During the rather bitter 2004 Presidential election I recall reading what I considered to be a rather wise and somewhat non-partisan article. Unfortunately, I forgot who wrote it and where it appeared (I believe it may have been The Wall St. Journal, which admittedly leans a bit to the right) but the writer stated that the acrimony that exists between those on the right and those on the left is largely due to those on the right-- whether they realize it or not-- having an air of moral superiority and those on the left having an air of intellectual superiority.
To put it a bit more bluntly it comes down to whatever those on the left say, the people on the right hear, "If you don't agree with me you're a stupid boorish cad. I feel sorry for you, but it's okay I know what's best for you." And no matter what people on the right say, many on the left just hear, "You are immoral heathen scum but we can help you save your soul."
I'd have to agree with the author of the article in that until we can get past our conceits and really admit we have those conceits about our own beliefs we won't be able to actually discuss WHY we believe what we believe. We'll just keep getting stuck fighting over why our beliefs are right and those of the opposition are wrong.
If people actually sat down and discussed respectfully and civilly the reasons and motivations behind their beliefs and why they have the beliefs they do we may be surprised to find a bit more common ground than we might otherwise have thought.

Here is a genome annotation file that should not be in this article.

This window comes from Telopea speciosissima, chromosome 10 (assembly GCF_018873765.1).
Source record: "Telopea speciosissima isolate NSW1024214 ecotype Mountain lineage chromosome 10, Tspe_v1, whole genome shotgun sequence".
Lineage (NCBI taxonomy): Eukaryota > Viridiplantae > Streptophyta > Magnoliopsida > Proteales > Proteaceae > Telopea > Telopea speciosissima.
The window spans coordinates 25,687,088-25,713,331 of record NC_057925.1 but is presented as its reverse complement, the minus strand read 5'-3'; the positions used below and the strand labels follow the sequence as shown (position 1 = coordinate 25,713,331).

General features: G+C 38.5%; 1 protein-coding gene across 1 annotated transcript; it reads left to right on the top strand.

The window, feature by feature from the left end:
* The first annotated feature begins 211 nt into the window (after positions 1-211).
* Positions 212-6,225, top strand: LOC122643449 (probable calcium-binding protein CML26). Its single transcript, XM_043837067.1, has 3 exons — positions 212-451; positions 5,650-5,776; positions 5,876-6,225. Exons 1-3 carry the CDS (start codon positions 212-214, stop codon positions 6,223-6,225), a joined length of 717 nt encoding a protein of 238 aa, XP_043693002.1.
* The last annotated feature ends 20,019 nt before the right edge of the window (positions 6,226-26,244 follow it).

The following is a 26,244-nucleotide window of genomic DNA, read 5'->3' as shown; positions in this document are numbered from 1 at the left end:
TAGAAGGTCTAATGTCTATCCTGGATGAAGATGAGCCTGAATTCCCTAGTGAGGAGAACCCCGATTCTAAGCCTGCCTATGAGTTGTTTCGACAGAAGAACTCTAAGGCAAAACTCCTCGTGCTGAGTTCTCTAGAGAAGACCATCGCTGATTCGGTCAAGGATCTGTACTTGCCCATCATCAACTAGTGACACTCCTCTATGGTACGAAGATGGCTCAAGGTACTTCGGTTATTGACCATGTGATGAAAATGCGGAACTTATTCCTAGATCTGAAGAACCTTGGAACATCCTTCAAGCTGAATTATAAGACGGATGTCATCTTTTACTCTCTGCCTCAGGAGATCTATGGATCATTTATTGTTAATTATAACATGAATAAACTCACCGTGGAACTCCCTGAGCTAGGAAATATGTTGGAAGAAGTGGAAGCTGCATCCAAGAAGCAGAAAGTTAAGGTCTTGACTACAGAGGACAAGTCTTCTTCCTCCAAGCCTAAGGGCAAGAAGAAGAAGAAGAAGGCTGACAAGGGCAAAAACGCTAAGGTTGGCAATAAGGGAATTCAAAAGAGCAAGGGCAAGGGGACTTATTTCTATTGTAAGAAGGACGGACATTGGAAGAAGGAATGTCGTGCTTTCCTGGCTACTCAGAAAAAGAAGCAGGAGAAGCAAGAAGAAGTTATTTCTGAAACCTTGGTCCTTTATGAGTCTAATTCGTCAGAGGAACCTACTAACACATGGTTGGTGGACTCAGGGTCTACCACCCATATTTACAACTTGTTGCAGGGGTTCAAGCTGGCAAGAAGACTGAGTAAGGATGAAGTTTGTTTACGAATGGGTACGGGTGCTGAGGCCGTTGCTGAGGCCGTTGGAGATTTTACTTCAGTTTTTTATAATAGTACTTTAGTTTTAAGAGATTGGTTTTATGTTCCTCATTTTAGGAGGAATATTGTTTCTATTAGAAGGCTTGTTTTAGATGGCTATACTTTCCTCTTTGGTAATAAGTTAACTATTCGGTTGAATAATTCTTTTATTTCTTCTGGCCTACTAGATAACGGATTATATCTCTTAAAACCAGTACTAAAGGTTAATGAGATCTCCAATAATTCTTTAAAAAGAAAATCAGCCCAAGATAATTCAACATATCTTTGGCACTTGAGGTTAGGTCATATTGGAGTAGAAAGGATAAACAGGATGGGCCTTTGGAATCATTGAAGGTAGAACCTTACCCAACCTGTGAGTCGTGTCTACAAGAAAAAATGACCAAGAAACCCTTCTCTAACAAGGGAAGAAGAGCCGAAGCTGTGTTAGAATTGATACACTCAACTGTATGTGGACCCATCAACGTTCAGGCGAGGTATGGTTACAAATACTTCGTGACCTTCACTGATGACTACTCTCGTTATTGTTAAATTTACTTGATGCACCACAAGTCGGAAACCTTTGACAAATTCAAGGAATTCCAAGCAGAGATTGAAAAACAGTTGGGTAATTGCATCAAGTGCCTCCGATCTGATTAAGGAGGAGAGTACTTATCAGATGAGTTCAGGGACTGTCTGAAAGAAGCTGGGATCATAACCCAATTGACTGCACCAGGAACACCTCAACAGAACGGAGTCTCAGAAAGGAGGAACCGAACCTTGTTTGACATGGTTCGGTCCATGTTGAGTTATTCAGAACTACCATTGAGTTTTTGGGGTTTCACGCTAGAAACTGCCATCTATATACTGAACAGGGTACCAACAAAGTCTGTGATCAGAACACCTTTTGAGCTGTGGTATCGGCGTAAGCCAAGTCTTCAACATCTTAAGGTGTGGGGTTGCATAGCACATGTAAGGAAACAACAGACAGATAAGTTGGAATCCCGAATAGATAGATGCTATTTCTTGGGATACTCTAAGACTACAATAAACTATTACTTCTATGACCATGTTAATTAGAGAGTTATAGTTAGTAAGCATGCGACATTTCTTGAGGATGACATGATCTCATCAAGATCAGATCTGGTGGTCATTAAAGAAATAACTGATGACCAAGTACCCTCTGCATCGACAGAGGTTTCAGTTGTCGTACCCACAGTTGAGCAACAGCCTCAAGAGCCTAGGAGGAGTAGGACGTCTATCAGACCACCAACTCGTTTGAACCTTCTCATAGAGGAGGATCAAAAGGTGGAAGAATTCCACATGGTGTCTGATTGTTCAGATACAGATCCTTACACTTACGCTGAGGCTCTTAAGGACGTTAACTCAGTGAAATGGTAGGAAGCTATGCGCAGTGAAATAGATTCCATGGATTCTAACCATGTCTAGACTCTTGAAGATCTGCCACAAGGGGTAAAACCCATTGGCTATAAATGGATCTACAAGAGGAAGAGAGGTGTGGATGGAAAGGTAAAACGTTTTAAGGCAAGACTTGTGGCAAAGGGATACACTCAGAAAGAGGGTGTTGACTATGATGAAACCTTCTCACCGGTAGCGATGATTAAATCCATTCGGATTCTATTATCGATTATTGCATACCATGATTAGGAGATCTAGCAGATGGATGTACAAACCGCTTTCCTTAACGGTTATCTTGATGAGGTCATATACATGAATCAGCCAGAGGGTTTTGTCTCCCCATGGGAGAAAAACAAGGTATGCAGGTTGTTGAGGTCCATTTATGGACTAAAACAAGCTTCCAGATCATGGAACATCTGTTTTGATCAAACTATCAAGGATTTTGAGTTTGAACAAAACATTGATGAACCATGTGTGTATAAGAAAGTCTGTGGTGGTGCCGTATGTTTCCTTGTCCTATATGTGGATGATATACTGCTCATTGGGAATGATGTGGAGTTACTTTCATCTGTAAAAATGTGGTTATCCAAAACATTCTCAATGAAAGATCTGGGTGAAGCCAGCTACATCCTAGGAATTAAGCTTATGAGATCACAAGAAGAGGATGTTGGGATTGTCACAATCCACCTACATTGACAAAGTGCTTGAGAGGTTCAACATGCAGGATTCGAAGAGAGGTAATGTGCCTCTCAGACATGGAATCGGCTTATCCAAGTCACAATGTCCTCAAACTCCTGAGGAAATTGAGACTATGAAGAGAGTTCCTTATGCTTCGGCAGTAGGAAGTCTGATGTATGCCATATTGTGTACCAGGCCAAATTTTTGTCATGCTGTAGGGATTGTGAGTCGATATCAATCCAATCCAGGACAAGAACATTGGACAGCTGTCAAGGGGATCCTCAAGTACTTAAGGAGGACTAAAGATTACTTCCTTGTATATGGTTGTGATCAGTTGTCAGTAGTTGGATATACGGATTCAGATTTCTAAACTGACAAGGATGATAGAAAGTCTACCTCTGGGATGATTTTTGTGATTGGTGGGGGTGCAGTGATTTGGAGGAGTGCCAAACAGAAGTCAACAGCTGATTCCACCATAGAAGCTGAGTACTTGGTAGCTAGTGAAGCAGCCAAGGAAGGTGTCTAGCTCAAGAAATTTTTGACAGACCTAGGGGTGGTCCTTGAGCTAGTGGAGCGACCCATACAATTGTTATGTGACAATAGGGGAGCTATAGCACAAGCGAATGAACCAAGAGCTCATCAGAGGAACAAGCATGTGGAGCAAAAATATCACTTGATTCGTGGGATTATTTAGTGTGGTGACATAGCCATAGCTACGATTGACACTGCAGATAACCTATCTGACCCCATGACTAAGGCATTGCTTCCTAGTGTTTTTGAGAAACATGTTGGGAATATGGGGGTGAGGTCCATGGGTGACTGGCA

One of the best teachers I ever had, a high school history teacher once said that the fringes legitimize the middle. The trouble is that both parties have allowed the fringes to become the mouthpieces of their respective parties and thus created further division and acrimony. I'd argue that most Americans are moderates. Yes we lean a bit to the left here and a bit to the right there but for the most part our beliefs and ideas aren't too divergent from each other.
The Articles of Confederation which predated our Constitution were rigid and in order to effect change the unanimous vote of representatives of all 13 states was required. Our Constitution was born out of the failure of that rigidity. It was born out of compromise.
But now, guided largely by the rigid and unflinching voices of the extreme left and right our elected officials have largely forgotten the lost art of compromise. In letting our own worst elements and most divisive voices guide us a general air of acrimony has festered and grown. Yes, it is largely a product of the Internet which has allowed those on the fringes to gather and organize and thus amplify their voices. But the fringes have to amplify their voices because they're in the minority. Unfortunately this creates the false perception that they aren't the minority but the majority-- that these people hold the prevailing opinions of our two respective parties. And this false perception only feeds that acrimony and creates an ever growing ever more vicious cycle.